Transform a Church into a Home:  How to Attract (and Keep) New Members

Transform a Church into a Home:  How to Attract (and Keep) New Members

Churches often scramble to find new ways to attract new members.  Morph into versions of larger churches.  Build new buildings.  Offer more up-to-date technological tools.  Engage in large scale marketing.

Advertising tycoon, David Ogilvy, believed, “Great marketing just makes a bad product fail faster.”

“Most churches are not growing because they’re not connecting with people and effectively fulfilling their mission,” insists Carey Nieuwhof, church leadership expert.

Our words and actions – even our invitations to new members – reflect our beliefs.  Nieuwhof explains many churches wear blinders that limit their focus on their own wants and perceived needs.  When this occurs, it should not surprise anyone when outsiders admit they do not feel welcomed, valued, or included.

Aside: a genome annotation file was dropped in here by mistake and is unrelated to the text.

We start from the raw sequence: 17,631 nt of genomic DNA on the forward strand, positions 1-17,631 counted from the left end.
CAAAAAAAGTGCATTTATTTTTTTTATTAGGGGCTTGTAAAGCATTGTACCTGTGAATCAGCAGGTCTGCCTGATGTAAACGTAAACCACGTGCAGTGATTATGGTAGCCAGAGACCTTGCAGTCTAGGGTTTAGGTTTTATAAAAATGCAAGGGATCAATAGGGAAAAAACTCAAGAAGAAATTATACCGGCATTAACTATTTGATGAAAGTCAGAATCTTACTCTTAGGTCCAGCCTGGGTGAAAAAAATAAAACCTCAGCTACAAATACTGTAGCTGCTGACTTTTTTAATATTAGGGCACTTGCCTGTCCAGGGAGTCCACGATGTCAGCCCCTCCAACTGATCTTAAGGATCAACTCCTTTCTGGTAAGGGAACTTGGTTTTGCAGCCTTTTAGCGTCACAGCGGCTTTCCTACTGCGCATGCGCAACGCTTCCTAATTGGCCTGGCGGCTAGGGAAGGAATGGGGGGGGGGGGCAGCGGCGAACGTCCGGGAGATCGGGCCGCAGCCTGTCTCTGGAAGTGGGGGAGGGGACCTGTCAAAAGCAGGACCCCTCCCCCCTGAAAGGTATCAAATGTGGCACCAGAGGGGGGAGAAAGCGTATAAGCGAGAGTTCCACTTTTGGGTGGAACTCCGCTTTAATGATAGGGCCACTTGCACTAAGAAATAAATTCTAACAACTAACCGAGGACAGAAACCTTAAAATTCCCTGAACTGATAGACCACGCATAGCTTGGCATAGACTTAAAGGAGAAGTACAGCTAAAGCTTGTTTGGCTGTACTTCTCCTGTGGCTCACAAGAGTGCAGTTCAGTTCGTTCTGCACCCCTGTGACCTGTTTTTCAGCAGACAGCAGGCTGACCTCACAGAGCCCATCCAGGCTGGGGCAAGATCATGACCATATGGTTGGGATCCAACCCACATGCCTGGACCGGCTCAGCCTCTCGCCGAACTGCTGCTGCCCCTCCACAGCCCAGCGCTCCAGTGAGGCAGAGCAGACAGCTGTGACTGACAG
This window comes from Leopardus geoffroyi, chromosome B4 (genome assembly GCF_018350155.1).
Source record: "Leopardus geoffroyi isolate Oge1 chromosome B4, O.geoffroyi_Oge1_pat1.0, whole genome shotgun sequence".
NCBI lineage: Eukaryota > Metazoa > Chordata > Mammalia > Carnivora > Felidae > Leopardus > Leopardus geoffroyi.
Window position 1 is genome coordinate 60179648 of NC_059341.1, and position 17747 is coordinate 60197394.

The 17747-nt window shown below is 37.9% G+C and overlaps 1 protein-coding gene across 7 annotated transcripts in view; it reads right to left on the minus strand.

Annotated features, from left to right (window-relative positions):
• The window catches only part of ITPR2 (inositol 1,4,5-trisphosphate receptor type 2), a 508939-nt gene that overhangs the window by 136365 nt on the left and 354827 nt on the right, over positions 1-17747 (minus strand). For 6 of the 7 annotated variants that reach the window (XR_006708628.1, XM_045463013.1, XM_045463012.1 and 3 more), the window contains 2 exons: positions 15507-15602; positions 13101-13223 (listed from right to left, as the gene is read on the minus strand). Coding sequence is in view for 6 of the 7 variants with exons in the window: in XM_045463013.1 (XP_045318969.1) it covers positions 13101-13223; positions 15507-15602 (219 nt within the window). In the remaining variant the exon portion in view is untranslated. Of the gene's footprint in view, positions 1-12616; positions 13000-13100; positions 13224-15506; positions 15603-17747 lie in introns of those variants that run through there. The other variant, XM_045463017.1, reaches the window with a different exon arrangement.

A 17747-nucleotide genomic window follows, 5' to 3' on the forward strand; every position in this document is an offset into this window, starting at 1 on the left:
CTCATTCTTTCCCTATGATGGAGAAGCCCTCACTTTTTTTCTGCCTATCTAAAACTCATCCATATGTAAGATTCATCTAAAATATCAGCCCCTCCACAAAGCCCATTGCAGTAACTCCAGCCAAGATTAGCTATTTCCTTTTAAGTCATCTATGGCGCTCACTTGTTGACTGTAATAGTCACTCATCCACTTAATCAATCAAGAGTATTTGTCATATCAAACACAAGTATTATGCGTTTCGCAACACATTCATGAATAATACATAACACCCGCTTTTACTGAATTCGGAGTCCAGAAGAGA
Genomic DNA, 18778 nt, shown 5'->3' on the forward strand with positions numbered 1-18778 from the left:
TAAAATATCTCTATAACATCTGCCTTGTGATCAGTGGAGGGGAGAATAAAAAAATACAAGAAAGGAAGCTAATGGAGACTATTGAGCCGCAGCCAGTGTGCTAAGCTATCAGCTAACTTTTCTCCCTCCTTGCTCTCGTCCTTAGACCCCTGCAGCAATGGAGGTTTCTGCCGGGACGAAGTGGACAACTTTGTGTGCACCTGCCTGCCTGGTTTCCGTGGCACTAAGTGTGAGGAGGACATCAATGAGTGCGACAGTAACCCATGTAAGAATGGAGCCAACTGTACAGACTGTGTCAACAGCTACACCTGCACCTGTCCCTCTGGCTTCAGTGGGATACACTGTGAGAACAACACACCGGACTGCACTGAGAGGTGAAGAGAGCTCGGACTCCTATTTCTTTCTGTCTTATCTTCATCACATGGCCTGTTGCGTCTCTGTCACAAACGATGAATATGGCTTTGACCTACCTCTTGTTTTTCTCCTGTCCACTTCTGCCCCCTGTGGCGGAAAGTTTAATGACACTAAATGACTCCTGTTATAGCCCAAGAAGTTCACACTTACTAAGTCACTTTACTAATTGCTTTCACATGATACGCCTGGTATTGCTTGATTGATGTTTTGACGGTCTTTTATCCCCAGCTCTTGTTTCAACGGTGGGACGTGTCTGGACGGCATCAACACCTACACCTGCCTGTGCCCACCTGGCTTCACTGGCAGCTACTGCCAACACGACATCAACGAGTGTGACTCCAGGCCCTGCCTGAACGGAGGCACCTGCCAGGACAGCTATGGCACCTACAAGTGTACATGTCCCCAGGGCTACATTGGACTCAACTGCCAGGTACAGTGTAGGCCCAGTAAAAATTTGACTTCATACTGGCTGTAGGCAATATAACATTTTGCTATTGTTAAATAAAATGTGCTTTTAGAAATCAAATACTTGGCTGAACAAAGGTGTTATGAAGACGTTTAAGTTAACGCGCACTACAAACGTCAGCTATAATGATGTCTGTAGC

If a church believes the purpose of its members is to serve itself, the church will die.  The purpose of the church is to serve others – not the other way around.

Listed below are 12 suggestions that will help you and your church community create a culture that feels like “home:”

  1. Are decisions aligned with the vision and mission of the church?  Are you who you say you are?   Creation of a collaborative vision and mission are great first steps.  Use your vision and mission as a filter through which you make decisions.
  2. Is worship vibrant and meaningful?  What do you hope others will experience when they attend worship services?  Is worship aligned to your vision and mission?  Is worship aligned to a theme?  Do worship services include intergenerational involvement?  Do younger members see others who look like themselves involved in your services?  Was any of the music written in the 21st century?
  3. How well do you welcome guests?  Fearlessly examine your efforts to reach your congregation through the lens of a newcomer.  Is there someone available to talk to newcomers before and after services?   Does someone collect contact information from newcomers?   Do the bulletin and welcome packet material contain accurate information?